Art, culture and sun: an off-peak season Miami getaway
Tracy E. Hopkins | 8/8/2019, 12:23 p.m.
With hot and humid temps soaring into the 90s during the summer months, May through September is considered off-peak season. But if you can stand the heat and intermittent rain showers, a low season visit means you will encounter less crowds and save on hotels.
So pack your swimsuit, sandals and sunscreen and get ready to flaunt your beach bod while sipping frosé by the pool. And beyond South Beach, let us be your guide to Miami art, food and culture in Wynwood, Little Havana, Little Haiti and more.
Where to see and appreciate art
With an ever-changing rotation of graffiti art murals, Miami’s revitalized Wynwood neighborhood has been re-imagined as an outdoor urban art gallery. Start your exploration at Wynwood Walls (2520 NW 2nd Avenue, http://www.thewynwoodwalls.com) to see the works of renowned graffiti artists like Futura, Swoon, Vhils and Shepard Fairey, then pick up a brochure to do a self-guided tour of the avant garde area’s other provocative murals. Since our last visit in 2016, the area is even trendier—with more Instagrammable, colorful and creative street art, and an abundance of cafes, boutiques and selfie-snapping visitors pouring out of car ride shares.
Located in North Miami far removed from the spring break vibe of South Beach, The Museum of Contemporary Art (770 NE 125th Street, https://mocanomi.org) is dedicated to making contemporary art accessible to diverse audiences—especially underserved populations—through the collection, preservation and exhibition of the best of contemporary art and its art historical influences. On display through Aug. 11, “PÒTOPRENS: The Urban Artists of Port-au-Prince,” a large-scale exhibition of contemporary Haitian art that brings together over 20 artists working in the Haitian capital. The museum is closed on Mondays, and the last Friday of every month, from 7 p.m. to 10 p.m. the museum is open by pay what you wish during Jazz@MOCA. General admission is $10 and $3 for students and seniors.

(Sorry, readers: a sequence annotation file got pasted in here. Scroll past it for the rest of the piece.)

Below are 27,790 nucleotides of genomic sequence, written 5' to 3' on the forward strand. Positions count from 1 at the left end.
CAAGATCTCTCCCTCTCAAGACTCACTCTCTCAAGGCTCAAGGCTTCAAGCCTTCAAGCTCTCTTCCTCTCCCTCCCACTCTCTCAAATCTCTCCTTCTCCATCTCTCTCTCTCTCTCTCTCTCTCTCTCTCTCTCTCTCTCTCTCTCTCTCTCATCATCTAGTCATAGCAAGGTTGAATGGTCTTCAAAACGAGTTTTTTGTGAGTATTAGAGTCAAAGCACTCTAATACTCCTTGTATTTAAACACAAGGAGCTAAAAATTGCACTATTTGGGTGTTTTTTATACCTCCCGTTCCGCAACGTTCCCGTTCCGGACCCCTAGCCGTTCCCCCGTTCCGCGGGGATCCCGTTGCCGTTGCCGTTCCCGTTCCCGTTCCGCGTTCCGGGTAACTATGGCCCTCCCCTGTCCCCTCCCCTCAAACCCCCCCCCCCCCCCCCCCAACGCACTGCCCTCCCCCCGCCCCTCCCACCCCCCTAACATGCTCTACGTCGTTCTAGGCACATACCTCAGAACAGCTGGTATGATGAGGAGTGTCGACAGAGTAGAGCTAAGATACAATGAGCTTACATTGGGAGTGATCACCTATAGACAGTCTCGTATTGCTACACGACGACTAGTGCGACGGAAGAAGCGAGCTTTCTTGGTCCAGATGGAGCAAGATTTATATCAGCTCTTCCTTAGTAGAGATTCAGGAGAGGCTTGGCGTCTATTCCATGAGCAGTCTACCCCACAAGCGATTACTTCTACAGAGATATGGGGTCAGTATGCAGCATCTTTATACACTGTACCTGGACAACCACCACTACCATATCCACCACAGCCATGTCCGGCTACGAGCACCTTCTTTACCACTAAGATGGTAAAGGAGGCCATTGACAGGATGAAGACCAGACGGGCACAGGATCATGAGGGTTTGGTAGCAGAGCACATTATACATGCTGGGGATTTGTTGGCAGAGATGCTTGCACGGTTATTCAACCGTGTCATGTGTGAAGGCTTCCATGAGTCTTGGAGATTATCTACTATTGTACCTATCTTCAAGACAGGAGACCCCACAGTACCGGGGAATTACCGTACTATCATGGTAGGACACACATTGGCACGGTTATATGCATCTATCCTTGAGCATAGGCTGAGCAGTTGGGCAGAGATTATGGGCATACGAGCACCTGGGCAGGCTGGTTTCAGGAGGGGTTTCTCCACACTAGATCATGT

Pride Month may be over, but in honor of the 50th anniversary year of the Stonewall Uprisings, Miami will be one of only three cities in the U.S. to host “Art after Stonewall, 1969 ─ 1989.” Showcased at the Frost Art Museum FIU (10975 SW 17th Street, https://frost.fiu.edu) the major exhibition of more than 200 works—including photos, paintings, sculpture, film clips, video, music and performance pieces—opens on Sept. 14, and will encompass the entire second floor of the museum, including the Grand Galleries. The museum is part of Florida International University, home to one of the country’s most diverse student populations.
Where to shop
Collins Avenue and Lincoln Road Mall in South Beach are where you find trendy boutiques, souvenir shops and fast fashion staples like H&M, Zara, Rainbow Shops and Forever 21. For an under the radar retail gem, head to Little Haiti to pick up genuine Haitian arts and crafts, Afro-Caribbean fashions and accessories, natural beauty products and produce at the 9,000 square foot Caribbean Marketplace (5925 NE 2nd Aveune, http://littlehaiticulturalcenter.com/?venue=caribbean-marketplace).
Where to eat, drink and be merry
Along the Calle Ocho (SW 8th Street) main drag, “Havana, ooh-na-na,” floats on the airwaves in a local bakery serving delectable guava pastries. Men studiously play dominoes in the famed Domino Park. An Afro-Cuban man rolls cigars in a tobacco scent-filled cigar shop. A salsa band plays while patrons shimmy and sip rum cocktails. This is Miami’s Little Havana, an area so authentic you’ll feel like you’ve been transported to the Cuban capital.